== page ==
However obtained, the life insurance policy was then marketed with a bogus medical report stating that the seller was in poor health and would likely die soon. The charlatan doctor just wrote out realms of medical opinions that bore no relation to the insured’s health. The doctor certified wildly low life expectancies. As the system grew and evolved, the dealer might throw multiple dice on the craps table at one time. Packages of life insurance policies could be sold to investors like bundles of mortgages had been before the housing bubble burst. The original buyers of a bundle of life insurance policies could sell their interest on the secondary market. The policies might even be packaged a second time by another firm. In a capitalist country with a free market system, life insurance policies are property. They can be transferred freely between a willing seller and willing buyer-like automobiles and homes and, at one time, slaves.
After the policies were packaged, the buyers (primary and secondary) would have no idea how long they would have to wait for people whose life insurance policies were in the package to die. Wall Street and small companies elsewhere became more interested in creating these financial instruments as investments in the stock market and real estate became unattractive. Since people die even in a recession or depression, brokering life insurance policies became more profitable after the world economic system suffered from the worst meltdown in over 70 years – a meltdown caused by Wall Street banks and mortgage companies selling mortgages to people who couldn’t afford them, packaging the mortgages one or more times, and selling the packages to each other to show phantom profits and finally selling them to pension funds and private investors who took huge losses. Nobody knew the quality of the packages. When housing prices started falling and homeowners couldn’t make their mortgage payments, the packages were worth much less than had been paid for them (become “toxic”) to varying and indeterminable degrees.
The risks to the investors in packaged life insurance policies would be similar to packaged mortgages. However, investors were tempted to bet on lives-short lives with meager interest rates and a volatile stock market. With willing buyers waiting, the dealers could manage inventories of lives and take virtually no risk in making the sales-not unlike pre-Great Recession developers “flipping” houses–not unlike the managers of slave auction houses in the pre-Civil War South who bought slaves off the ships and quickly resold them without any of the risks of trans-Atlantic shipment or assimilation into plantation life.
The lower the life expectancy attached to an individual policy (or to the average life in a package), the more “commission” the dealer could charge the investor. Life Partners, a leading independent firm in the industry, brokered policies for 2.4 times what they paid the original owner. These companies, and the bogus doctors who worked for them, underestimate the life expectancy of the lives covered by the policies by a wide margin. They apparently pay no attention to actuarial tables that the insurance companies or the government use. According to Maremont and Scism (2010): “In its most recent year, the firm (Life Partners, Inc.) reported receiving an average of $308,000 in fees from 201 policies sold.”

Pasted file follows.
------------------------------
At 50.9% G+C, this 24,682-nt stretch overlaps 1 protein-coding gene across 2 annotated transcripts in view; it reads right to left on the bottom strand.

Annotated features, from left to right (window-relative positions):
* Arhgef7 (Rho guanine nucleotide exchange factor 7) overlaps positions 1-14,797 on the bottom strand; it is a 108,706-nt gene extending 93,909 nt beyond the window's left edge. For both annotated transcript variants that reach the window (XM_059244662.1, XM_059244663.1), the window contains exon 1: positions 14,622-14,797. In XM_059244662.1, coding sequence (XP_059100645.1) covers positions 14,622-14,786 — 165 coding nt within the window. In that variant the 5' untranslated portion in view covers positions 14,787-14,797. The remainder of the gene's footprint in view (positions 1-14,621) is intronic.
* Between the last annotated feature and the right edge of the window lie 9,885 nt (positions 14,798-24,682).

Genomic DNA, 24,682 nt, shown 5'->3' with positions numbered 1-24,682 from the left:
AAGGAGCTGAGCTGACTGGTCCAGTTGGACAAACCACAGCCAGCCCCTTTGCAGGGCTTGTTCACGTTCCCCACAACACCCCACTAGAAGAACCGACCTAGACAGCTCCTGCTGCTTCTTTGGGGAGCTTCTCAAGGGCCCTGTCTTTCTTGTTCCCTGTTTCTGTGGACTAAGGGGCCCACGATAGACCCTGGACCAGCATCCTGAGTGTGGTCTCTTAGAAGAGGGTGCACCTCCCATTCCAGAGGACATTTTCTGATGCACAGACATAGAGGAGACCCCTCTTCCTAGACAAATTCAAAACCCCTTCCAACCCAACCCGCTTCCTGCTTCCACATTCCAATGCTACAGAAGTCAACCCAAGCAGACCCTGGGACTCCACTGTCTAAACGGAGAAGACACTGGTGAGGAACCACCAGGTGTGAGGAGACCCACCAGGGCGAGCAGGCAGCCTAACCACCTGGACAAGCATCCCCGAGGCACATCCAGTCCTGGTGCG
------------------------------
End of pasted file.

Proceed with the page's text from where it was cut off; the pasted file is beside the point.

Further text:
Proponents of “free market” capitalism might applaud Life Partners, Inc. and similar firms for their creativity and ability to make a financial killing in tough times by matching sellers desperate for cash with buyers greedy for alternative investments in a deep recession. To those who oppose any government involvement in the “free market,” the solution lies in the old axiom: “Buyer Beware.” However, it is no longer possible for investors to be aware of the risks involved in complex and convoluted investments offered in the under-regulated market. “Buyer Beware” is an anachronistic and morally bankrupt response to the financial industry’s problems in the 21st century. “Buyer Beware” didn’t save retirement nest eggs of millions of innocent workers whose pension fund managers believed reputable Wall Street banks when they claimed that the packages of mortgages the banks were selling were high quality. In the final years of the housing bubble, the same banks were actually investing (betting) their own money on the expectation that those mortgages would lose value. Likewise, investors in lives, or their financial advisers, could not be expected to verify the accuracy of claims regarding the life expectancy of those lives.
Individual analysts for pension funds, local government and school districts, and mutual funds cannot understand the complex and deliberately opaque investment prospectuses prepared by Wall Street banks and other brokers in life. Only the government can do that-the Federal Securities and Exchange Commission and perhaps the Attorney Generals of a few states like New York.
There is no way to protect the financial stability of the country without rules for private transactions. Efficient markets require a base level of openness and honesty to keep transactions flowing. Even legalized casino gambling operates with governmental regulations and requires a basic level of honesty (payout percentages) by the card dealers. Until the Wall Street Journal (Maremont and Scism 2010, Scism 2011, Maremont and Scism 2011a, Maremont and Scism 2011b), dealers in lives were subjected to little, if any, governmental oversight. Without government oversight, the free market was not working efficiently; it was not maximizing profit for either seller, who sells the substantial value of their life insurance policies, or for investors, who take substantial risks. The profits in the system go to a short-term intermediary who takes virtually no risk and has little expense.